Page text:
We might be biased, but is there a country in the world more beautiful than New Zealand? Answers on a postcard, please. Even if you disagree with the superlative, there’s no denying the country’s natural beauty. Rolling hills, expanses of vineyard, glorious coastline – what more could you want?
With this range of countryside to explore, why not experience something brand-new while visiting NZ? Wild camping is something that not a lot of us have tried and the big question is: why not? Camping out in nature, away from other people or the disturbances of civilisation, is a magical experience that everyone should try at least once.
It’s a level of disconnect that you simply don’t get any other way. You’re in the wild, there’s no one nearby, you can’t even hear the sounds of civilization. In today’s hectic world, this is hard to imagine, but wild camping is one way to achieve it. Whether you’re hiking the rocky mountain peaks, getting almost-lost in the green-dappled forests or attempting one of the ‘Great Walks’, wild camping is the accommodation option that will make this already amazing experience even more unique.
The situation for wild or freedom camping in New Zealand can seem a little confusing. Basically, it is legal, but local councils can set their own rules, so you’ll need to do a bit of research while planning your trip. That’s where we come in! We’ve gathered together the history, rules, and tips of wild camping in New Zealand to inspire you to try this unique experience. And if it all seems too hard, there is also some amazing tour companies in New Zealand.
Given that it’s a country that has always been in touch with the power of nature, freedom of movement in public spaces is a right that’s enshrined in New Zealand’s Bill of Rights. Freedom camping in New Zealand is still legal, but it’s important to fully understand your rights and responsibilities as a free camper, particularly given recent changes.
In 2011 a new Freedom Camping Act was passed to clarify the status of wild camping in New Zealand. This act also empowered local councils to restrict or stop wild camping in New Zealand if they have good reason. Brought in because of litter and damage caused by campers, the local council’s powers on this issue also extend to fining $200 to freedom campers in restricted areas.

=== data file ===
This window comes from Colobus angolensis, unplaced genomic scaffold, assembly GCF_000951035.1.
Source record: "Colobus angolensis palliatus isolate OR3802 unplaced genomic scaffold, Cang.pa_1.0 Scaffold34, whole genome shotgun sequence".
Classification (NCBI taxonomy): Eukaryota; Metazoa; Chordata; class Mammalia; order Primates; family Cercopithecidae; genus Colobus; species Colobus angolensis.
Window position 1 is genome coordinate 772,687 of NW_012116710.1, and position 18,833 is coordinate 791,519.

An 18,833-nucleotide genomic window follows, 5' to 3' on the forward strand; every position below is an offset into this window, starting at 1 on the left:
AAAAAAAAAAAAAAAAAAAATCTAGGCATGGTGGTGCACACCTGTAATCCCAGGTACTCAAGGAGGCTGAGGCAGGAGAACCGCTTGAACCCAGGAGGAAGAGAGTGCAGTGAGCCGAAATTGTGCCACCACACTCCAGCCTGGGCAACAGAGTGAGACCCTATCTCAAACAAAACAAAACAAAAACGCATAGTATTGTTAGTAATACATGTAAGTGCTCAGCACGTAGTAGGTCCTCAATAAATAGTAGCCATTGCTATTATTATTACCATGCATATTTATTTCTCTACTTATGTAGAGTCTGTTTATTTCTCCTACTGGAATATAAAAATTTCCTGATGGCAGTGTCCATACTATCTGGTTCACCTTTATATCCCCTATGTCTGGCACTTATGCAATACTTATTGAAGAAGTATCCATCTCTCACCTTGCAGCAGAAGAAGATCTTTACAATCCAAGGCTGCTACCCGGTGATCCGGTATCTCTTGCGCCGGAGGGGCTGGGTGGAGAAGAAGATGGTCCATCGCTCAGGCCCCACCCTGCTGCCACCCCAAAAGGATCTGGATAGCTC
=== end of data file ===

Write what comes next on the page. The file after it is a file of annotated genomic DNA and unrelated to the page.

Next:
What this means in reality is that you’ll see a lot of ‘no overnight camping’ signs around certain local areas. Some councils have actually tried to impose a full ban on camping in their entire region. Many argue that this is actually unlawful (the Freedom Act requires local councils to have specific reasons for any bans, and does not allow for blanket bans) and that there’s a certain amount of lobbying from the owners of campgrounds going on.
Nevertheless, we know that as visitors to the country the last thing you’ll want to do is run into any trouble. We’d recommend phoning the local council or Visitor Information Centre of the areas you want to visit to ask which areas prohibit wild camping and which don’t. If they can’t give you an answer, assume it’s OK to wild camp on any public land in the region.
When you do find yourself in a district that forbids free camping, fear not! The wonderful Department of Conservation (DOC) have set up and manage public camping areas throughout New Zealand – these are often free, or have very low prices. Facilities match the prices, in that they’re minimal, but the locations are lovely. The only downside for wild camping aficionados? There will be other people around, so it’s not totally free and wild.
Even with its limitations, wild camping in New Zealand is a real honour and one we’d all like to keep. In order to maintain or strengthen positive feelings towards wild camping, it’s important to follow some common sense rules.
Above all, leave no trace and respect the environment you’re in. No one should ever know you were there, even if they hike past only the next day. That means choose a sensible place to pitch your tent – i.e. a flat piece of land where you don’t need to crush any flora or fauna to make space. You should also avoid camping near any built-up areas or inhabited buildings (not that you’d want to wild camp in the middle of a city, anyway!).
Keep things peaceful while you’re camping overnight. Even if it looks like there’s no one for miles, sound carries. Additionally, if you’re making noise then you could be scaring away wildlife – and remember, the countryside is their home first and foremost. When you leave, take everything with you, from litter to fruit peel to waste. Don’t light any campfires unless there are designated areas to do so. Cold food can be just as nice!